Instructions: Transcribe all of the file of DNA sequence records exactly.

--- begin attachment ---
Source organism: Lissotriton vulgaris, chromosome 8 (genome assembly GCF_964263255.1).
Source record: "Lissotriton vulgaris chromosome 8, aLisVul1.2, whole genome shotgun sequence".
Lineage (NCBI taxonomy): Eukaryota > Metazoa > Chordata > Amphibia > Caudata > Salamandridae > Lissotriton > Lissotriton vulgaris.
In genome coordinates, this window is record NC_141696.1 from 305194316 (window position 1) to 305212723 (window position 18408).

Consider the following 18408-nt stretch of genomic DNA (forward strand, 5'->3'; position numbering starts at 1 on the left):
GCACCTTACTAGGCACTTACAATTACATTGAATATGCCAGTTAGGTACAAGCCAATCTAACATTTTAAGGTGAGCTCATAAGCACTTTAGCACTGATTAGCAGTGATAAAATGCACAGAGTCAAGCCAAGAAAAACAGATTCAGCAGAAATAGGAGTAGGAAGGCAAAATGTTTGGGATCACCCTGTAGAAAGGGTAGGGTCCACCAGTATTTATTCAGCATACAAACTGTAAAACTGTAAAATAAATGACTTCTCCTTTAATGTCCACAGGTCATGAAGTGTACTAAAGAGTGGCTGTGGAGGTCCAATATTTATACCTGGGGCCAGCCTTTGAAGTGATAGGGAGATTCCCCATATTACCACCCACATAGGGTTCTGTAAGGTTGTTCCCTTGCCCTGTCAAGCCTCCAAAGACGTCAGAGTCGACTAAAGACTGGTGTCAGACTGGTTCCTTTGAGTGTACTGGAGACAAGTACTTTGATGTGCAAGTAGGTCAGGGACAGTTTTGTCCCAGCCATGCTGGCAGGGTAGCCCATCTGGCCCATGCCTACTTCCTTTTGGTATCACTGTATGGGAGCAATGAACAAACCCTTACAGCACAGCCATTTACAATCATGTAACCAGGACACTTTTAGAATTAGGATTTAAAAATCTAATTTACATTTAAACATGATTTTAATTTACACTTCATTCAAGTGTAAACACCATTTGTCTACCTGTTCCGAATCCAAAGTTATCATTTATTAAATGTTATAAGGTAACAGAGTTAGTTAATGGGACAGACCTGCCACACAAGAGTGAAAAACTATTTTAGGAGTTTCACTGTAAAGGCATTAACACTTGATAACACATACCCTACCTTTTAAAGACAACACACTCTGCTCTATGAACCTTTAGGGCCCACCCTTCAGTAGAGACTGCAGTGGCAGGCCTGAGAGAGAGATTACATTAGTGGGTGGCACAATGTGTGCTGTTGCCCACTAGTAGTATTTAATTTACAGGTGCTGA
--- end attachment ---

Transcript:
Source organism: Lissotriton vulgaris, chromosome 8 (genome assembly GCF_964263255.1).
Source record: "Lissotriton vulgaris chromosome 8, aLisVul1.2, whole genome shotgun sequence".
Lineage (NCBI taxonomy): Eukaryota > Metazoa > Chordata > Amphibia > Caudata > Salamandridae > Lissotriton > Lissotriton vulgaris.
In genome coordinates, this window is record NC_141696.1 from 305194316 (window position 1) to 305212723 (window position 18408).

Consider the following 18408-nt stretch of genomic DNA (forward strand, 5'->3'; position numbering starts at 1 on the left):
GCACCTTACTAGGCACTTACAATTACATTGAATATGCCAGTTAGGTACAAGCCAATCTAACATTTTAAGGTGAGCTCATAAGCACTTTAGCACTGATTAGCAGTGATAAAATGCACAGAGTCAAGCCAAGAAAAACAGATTCAGCAGAAATAGGAGTAGGAAGGCAAAATGTTTGGGATCACCCTGTAGAAAGGGTAGGGTCCACCAGTATTTATTCAGCATACAAACTGTAAAACTGTAAAATAAATGACTTCTCCTTTAATGTCCACAGGTCATGAAGTGTACTAAAGAGTGGCTGTGGAGGTCCAATATTTATACCTGGGGCCAGCCTTTGAAGTGATAGGGAGATTCCCCATATTACCACCCACATAGGGTTCTGTAAGGTTGTTCCCTTGCCCTGTCAAGCCTCCAAAGACGTCAGAGTCGACTAAAGACTGGTGTCAGACTGGTTCCTTTGAGTGTACTGGAGACAAGTACTTTGATGTGCAAGTAGGTCAGGGACAGTTTTGTCCCAGCCATGCTGGCAGGGTAGCCCATCTGGCCCATGCCTACTTCCTTTTGGTATCACTGTATGGGAGCAATGAACAAACCCTTACAGCACAGCCATTTACAATCATGTAACCAGGACACTTTTAGAATTAGGATTTAAAAATCTAATTTACATTTAAACATGATTTTAATTTACACTTCATTCAAGTGTAAACACCATTTGTCTACCTGTTCCGAATCCAAAGTTATCATTTATTAAATGTTATAAGGTAACAGAGTTAGTTAATGGGACAGACCTGCCACACAAGAGTGAAAAACTATTTTAGGAGTTTCACTGTAAAGGCATTAACACTTGATAACACATACCCTACCTTTTAAAGACAACACACTCTGCTCTATGAACCTTTAGGGCCCACCCTTCAGTAGAGACTGCAGTGGCAGGCCTGAGAGAGAGATTACATTAGTGGGTGGCACAATGTGTGCTGTTGCCCACTAGTAGTATTTAATTTACAGGTGCTGA